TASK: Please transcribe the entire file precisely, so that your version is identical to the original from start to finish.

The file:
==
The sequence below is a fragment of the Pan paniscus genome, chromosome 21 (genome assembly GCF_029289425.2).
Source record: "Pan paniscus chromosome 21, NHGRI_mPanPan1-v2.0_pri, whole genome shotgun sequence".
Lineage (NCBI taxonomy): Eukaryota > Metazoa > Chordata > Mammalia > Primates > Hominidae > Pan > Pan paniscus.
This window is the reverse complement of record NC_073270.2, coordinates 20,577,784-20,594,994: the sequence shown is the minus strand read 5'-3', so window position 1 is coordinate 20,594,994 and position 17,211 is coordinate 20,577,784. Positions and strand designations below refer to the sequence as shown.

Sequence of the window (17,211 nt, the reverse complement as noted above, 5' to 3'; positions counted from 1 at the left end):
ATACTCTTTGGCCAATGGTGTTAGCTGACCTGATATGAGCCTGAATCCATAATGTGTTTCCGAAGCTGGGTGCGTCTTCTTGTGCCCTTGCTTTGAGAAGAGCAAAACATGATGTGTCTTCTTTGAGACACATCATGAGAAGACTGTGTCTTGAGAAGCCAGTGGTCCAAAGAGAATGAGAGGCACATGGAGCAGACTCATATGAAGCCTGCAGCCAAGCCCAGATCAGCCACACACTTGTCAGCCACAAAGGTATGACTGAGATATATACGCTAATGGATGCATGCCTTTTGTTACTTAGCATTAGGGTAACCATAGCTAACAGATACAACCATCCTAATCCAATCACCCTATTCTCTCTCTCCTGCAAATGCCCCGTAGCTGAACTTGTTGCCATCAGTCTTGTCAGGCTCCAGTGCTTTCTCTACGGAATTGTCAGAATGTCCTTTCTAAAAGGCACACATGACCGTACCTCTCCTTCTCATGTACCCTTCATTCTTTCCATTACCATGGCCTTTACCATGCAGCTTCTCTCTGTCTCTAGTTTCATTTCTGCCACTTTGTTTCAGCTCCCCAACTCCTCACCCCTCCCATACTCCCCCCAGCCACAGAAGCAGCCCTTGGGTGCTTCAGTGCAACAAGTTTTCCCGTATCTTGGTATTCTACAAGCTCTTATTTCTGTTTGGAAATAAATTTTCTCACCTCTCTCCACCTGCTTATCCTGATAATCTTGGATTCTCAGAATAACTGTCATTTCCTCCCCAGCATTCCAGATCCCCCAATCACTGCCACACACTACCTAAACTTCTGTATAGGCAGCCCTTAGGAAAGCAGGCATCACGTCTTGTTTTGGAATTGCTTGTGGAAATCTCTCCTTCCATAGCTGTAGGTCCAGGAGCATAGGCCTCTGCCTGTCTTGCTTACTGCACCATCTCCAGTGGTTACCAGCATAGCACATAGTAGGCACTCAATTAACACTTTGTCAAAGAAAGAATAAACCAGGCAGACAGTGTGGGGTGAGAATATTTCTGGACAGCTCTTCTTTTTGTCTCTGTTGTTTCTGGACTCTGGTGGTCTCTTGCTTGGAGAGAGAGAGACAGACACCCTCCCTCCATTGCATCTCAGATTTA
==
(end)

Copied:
The sequence below is a fragment of the Pan paniscus genome, chromosome 21 (genome assembly GCF_029289425.2).
Source record: "Pan paniscus chromosome 21, NHGRI_mPanPan1-v2.0_pri, whole genome shotgun sequence".
Lineage (NCBI taxonomy): Eukaryota > Metazoa > Chordata > Mammalia > Primates > Hominidae > Pan > Pan paniscus.
This window is the reverse complement of record NC_073270.2, coordinates 20,577,784-20,594,994: the sequence shown is the minus strand read 5'-3', so window position 1 is coordinate 20,594,994 and position 17,211 is coordinate 20,577,784. Positions and strand designations below refer to the sequence as shown.

Sequence of the window (17,211 nt, the reverse complement as noted above, 5' to 3'; positions counted from 1 at the left end):
ATACTCTTTGGCCAATGGTGTTAGCTGACCTGATATGAGCCTGAATCCATAATGTGTTTCCGAAGCTGGGTGCGTCTTCTTGTGCCCTTGCTTTGAGAAGAGCAAAACATGATGTGTCTTCTTTGAGACACATCATGAGAAGACTGTGTCTTGAGAAGCCAGTGGTCCAAAGAGAATGAGAGGCACATGGAGCAGACTCATATGAAGCCTGCAGCCAAGCCCAGATCAGCCACACACTTGTCAGCCACAAAGGTATGACTGAGATATATACGCTAATGGATGCATGCCTTTTGTTACTTAGCATTAGGGTAACCATAGCTAACAGATACAACCATCCTAATCCAATCACCCTATTCTCTCTCTCCTGCAAATGCCCCGTAGCTGAACTTGTTGCCATCAGTCTTGTCAGGCTCCAGTGCTTTCTCTACGGAATTGTCAGAATGTCCTTTCTAAAAGGCACACATGACCGTACCTCTCCTTCTCATGTACCCTTCATTCTTTCCATTACCATGGCCTTTACCATGCAGCTTCTCTCTGTCTCTAGTTTCATTTCTGCCACTTTGTTTCAGCTCCCCAACTCCTCACCCCTCCCATACTCCCCCCAGCCACAGAAGCAGCCCTTGGGTGCTTCAGTGCAACAAGTTTTCCCGTATCTTGGTATTCTACAAGCTCTTATTTCTGTTTGGAAATAAATTTTCTCACCTCTCTCCACCTGCTTATCCTGATAATCTTGGATTCTCAGAATAACTGTCATTTCCTCCCCAGCATTCCAGATCCCCCAATCACTGCCACACACTACCTAAACTTCTGTATAGGCAGCCCTTAGGAAAGCAGGCATCACGTCTTGTTTTGGAATTGCTTGTGGAAATCTCTCCTTCCATAGCTGTAGGTCCAGGAGCATAGGCCTCTGCCTGTCTTGCTTACTGCACCATCTCCAGTGGTTACCAGCATAGCACATAGTAGGCACTCAATTAACACTTTGTCAAAGAAAGAATAAACCAGGCAGACAGTGTGGGGTGAGAATATTTCTGGACAGCTCTTCTTTTTGTCTCTGTTGTTTCTGGACTCTGGTGGTCTCTTGCTTGGAGAGAGAGAGACAGACACCCTCCCTCCATTGCATCTCAGATTTA